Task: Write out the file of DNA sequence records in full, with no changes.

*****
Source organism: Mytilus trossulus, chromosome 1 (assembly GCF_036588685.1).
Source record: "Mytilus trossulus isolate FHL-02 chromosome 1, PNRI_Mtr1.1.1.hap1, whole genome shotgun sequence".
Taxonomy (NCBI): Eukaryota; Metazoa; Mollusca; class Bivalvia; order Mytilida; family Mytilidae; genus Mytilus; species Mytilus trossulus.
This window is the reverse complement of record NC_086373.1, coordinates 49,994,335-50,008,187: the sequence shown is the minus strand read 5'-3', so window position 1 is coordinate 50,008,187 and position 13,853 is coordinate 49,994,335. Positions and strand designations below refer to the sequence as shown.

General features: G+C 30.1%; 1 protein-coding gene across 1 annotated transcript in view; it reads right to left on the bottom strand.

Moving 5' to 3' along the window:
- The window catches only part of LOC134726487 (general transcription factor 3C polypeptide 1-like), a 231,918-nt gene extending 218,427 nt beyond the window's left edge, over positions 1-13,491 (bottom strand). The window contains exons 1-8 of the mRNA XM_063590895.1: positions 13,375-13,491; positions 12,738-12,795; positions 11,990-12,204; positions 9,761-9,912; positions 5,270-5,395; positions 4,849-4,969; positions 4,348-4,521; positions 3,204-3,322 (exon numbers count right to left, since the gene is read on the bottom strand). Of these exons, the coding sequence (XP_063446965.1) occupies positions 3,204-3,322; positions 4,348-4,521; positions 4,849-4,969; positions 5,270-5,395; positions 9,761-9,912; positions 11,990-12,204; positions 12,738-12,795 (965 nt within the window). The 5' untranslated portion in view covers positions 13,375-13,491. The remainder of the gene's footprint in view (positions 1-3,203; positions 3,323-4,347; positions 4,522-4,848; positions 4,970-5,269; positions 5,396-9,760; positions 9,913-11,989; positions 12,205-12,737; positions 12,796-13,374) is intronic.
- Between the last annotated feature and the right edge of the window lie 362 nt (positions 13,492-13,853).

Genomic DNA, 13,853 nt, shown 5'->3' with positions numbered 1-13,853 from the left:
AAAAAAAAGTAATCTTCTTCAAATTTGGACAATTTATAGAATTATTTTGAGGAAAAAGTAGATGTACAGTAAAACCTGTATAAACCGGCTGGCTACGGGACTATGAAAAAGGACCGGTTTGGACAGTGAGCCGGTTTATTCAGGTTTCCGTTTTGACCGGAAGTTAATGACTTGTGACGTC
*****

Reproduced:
Source organism: Mytilus trossulus, chromosome 1 (assembly GCF_036588685.1).
Source record: "Mytilus trossulus isolate FHL-02 chromosome 1, PNRI_Mtr1.1.1.hap1, whole genome shotgun sequence".
Taxonomy (NCBI): Eukaryota; Metazoa; Mollusca; class Bivalvia; order Mytilida; family Mytilidae; genus Mytilus; species Mytilus trossulus.
This window is the reverse complement of record NC_086373.1, coordinates 49,994,335-50,008,187: the sequence shown is the minus strand read 5'-3', so window position 1 is coordinate 50,008,187 and position 13,853 is coordinate 49,994,335. Positions and strand designations below refer to the sequence as shown.

General features: G+C 30.1%; 1 protein-coding gene across 1 annotated transcript in view; it reads right to left on the bottom strand.

Moving 5' to 3' along the window:
- The window catches only part of LOC134726487 (general transcription factor 3C polypeptide 1-like), a 231,918-nt gene extending 218,427 nt beyond the window's left edge, over positions 1-13,491 (bottom strand). The window contains exons 1-8 of the mRNA XM_063590895.1: positions 13,375-13,491; positions 12,738-12,795; positions 11,990-12,204; positions 9,761-9,912; positions 5,270-5,395; positions 4,849-4,969; positions 4,348-4,521; positions 3,204-3,322 (exon numbers count right to left, since the gene is read on the bottom strand). Of these exons, the coding sequence (XP_063446965.1) occupies positions 3,204-3,322; positions 4,348-4,521; positions 4,849-4,969; positions 5,270-5,395; positions 9,761-9,912; positions 11,990-12,204; positions 12,738-12,795 (965 nt within the window). The 5' untranslated portion in view covers positions 13,375-13,491. The remainder of the gene's footprint in view (positions 1-3,203; positions 3,323-4,347; positions 4,522-4,848; positions 4,970-5,269; positions 5,396-9,760; positions 9,913-11,989; positions 12,205-12,737; positions 12,796-13,374) is intronic.
- Between the last annotated feature and the right edge of the window lie 362 nt (positions 13,492-13,853).

Genomic DNA, 13,853 nt, shown 5'->3' with positions numbered 1-13,853 from the left:
AAAAAAAAGTAATCTTCTTCAAATTTGGACAATTTATAGAATTATTTTGAGGAAAAAGTAGATGTACAGTAAAACCTGTATAAACCGGCTGGCTACGGGACTATGAAAAAGGACCGGTTTGGACAGTGAGCCGGTTTATTCAGGTTTCCGTTTTGACCGGAAGTTAATGACTTGTGACGTC